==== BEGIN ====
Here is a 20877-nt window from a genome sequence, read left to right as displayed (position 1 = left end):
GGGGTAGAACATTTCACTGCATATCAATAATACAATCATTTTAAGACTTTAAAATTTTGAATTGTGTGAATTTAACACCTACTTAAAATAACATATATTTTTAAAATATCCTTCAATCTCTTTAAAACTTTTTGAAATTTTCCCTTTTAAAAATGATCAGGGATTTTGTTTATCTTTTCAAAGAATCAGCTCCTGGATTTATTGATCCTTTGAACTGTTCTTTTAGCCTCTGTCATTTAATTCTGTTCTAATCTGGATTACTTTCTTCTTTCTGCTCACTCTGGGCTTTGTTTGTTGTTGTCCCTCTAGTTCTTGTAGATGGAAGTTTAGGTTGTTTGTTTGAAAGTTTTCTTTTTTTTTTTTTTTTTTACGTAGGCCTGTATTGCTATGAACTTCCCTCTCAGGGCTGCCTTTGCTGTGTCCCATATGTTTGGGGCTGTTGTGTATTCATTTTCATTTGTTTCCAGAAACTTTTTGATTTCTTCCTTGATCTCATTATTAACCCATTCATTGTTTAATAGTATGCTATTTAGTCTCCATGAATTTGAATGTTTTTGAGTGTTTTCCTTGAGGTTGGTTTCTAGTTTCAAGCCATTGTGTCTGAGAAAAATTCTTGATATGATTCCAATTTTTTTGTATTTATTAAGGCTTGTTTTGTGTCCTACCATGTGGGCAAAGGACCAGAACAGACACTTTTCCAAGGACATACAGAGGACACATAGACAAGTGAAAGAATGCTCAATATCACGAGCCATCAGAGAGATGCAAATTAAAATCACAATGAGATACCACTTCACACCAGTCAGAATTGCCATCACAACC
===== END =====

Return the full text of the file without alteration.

Here is a 20877-nt window from a genome sequence, read left to right as displayed (position 1 = left end):
GGGGTAGAACATTTCACTGCATATCAATAATACAATCATTTTAAGACTTTAAAATTTTGAATTGTGTGAATTTAACACCTACTTAAAATAACATATATTTTTAAAATATCCTTCAATCTCTTTAAAACTTTTTGAAATTTTCCCTTTTAAAAATGATCAGGGATTTTGTTTATCTTTTCAAAGAATCAGCTCCTGGATTTATTGATCCTTTGAACTGTTCTTTTAGCCTCTGTCATTTAATTCTGTTCTAATCTGGATTACTTTCTTCTTTCTGCTCACTCTGGGCTTTGTTTGTTGTTGTCCCTCTAGTTCTTGTAGATGGAAGTTTAGGTTGTTTGTTTGAAAGTTTTCTTTTTTTTTTTTTTTTTTACGTAGGCCTGTATTGCTATGAACTTCCCTCTCAGGGCTGCCTTTGCTGTGTCCCATATGTTTGGGGCTGTTGTGTATTCATTTTCATTTGTTTCCAGAAACTTTTTGATTTCTTCCTTGATCTCATTATTAACCCATTCATTGTTTAATAGTATGCTATTTAGTCTCCATGAATTTGAATGTTTTTGAGTGTTTTCCTTGAGGTTGGTTTCTAGTTTCAAGCCATTGTGTCTGAGAAAAATTCTTGATATGATTCCAATTTTTTTGTATTTATTAAGGCTTGTTTTGTGTCCTACCATGTGGGCAAAGGACCAGAACAGACACTTTTCCAAGGACATACAGAGGACACATAGACAAGTGAAAGAATGCTCAATATCACGAGCCATCAGAGAGATGCAAATTAAAATCACAATGAGATACCACTTCACACCAGTCAGAATTGCCATCACAACC